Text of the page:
Five hundred connections on a LinkedIn profile may sound impressive, but how many of those people do you actually know? Effective networking is a lost art in the digital age as long lists of social media contacts often amount to rosters of connections past.
Translate online “friends” into mutually beneficial business relationships by applying traditional networking skills to 21st-century technology. Taking the time to help and get to know someone just may be the trick that catapults you to your next big career move.
The following relationship-building techniques will help you establish meaningful connections in the marketplace in an era when networking sites make “friends” seem more like a number.
Know the difference between friends, acquaintances and online connections. Some people argue that social media cheapened the term “friend”. Even though you may “know” them online or met them once at a convention and have connected with them virtually, you may not technically be friends. Online communication has blurred the lines of these distinctions. Understanding where your relationship stands is important to know how to maintain proper levels of familiarity when conversing.
Friends and Acquaintances
Send REAL cards. Handwritten thank-you notes and holiday or birthday cards are much more personal. In today’s digital society, you just may stand out.
Call connections to let them know you genuinely care about what is going on in their lives if you have their contact information. It doesn’t have to get too touchy-feely. Congratulating them on landing a big account or winning an award is perfect.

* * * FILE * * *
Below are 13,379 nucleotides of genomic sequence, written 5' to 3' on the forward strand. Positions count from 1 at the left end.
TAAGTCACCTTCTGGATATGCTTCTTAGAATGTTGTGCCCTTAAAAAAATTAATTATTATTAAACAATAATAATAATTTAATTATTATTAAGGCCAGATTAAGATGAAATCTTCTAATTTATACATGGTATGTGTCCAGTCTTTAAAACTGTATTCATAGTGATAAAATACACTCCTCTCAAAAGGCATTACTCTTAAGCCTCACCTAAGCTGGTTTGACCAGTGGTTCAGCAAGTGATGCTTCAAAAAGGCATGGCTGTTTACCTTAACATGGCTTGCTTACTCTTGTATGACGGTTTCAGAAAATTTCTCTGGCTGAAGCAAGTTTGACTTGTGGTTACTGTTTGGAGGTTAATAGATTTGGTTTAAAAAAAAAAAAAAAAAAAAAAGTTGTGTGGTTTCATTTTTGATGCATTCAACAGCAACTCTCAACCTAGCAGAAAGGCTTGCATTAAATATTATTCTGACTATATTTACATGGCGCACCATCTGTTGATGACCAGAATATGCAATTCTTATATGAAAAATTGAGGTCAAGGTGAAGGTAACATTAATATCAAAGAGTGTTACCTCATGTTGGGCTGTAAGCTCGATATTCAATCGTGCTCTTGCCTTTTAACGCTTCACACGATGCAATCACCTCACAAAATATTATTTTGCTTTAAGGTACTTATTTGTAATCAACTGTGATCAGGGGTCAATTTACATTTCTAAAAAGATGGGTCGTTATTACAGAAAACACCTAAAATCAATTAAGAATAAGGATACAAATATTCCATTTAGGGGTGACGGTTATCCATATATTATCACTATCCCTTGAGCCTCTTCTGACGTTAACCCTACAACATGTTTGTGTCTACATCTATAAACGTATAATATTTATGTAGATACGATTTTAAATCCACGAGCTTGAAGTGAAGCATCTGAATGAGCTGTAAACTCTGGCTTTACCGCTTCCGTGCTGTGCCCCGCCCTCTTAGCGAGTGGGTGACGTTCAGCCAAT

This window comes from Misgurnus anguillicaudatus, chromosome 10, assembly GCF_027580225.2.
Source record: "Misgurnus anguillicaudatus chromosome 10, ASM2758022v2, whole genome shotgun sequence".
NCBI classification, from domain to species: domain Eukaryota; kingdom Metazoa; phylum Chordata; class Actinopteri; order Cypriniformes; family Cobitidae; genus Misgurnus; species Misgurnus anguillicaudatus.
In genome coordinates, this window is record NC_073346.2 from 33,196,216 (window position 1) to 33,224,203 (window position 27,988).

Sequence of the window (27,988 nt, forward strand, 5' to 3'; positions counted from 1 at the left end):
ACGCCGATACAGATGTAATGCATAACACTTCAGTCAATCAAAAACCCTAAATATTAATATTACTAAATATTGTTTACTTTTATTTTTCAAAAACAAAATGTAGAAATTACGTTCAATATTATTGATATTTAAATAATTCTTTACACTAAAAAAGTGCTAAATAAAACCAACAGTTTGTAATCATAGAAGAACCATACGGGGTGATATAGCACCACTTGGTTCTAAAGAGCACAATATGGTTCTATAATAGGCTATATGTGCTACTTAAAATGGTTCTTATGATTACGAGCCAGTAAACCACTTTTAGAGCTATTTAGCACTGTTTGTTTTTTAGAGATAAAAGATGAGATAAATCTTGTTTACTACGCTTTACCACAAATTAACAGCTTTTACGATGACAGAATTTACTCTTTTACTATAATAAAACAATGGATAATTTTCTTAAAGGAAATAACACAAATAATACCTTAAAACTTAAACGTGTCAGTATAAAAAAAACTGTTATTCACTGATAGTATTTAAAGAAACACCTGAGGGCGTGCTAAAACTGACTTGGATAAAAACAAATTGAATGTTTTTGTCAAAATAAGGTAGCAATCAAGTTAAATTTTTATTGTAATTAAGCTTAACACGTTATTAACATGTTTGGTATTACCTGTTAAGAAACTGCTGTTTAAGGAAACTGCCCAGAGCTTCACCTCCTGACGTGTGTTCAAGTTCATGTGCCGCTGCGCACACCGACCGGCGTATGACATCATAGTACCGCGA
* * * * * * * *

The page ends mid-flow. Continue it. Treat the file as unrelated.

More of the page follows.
Getting to know you. Pick out a few people that you would like to get to know better. Observe their online profiles for special interests, favorite causes, alumni information, etc. to get a better idea of their likes and dislikes.
Notice any commonalities you may have and build upon it. Any natural connection, if nurtured, may help you establish an authentic relationship.
Respond to blog entries frequently. All bloggers hope that someone out there is reading their content.
Be available to help. Offer your time, if you can. Also, if they come to you for assistance, solve the problem immediately. Trustworthiness and reliability are hard-to-come-by traits in today’s society.
Just thought you might like to know… Send them a check-in e-mail periodically with information regarding their interests.
Refer, refer, refer. Be sure you suggest their services to friends, family and coworkers if you are confident about their work. No matter how well you know them, referrals help build a relationship.
Refrain from automation as much as possible. Nothing says impersonal like a robot response.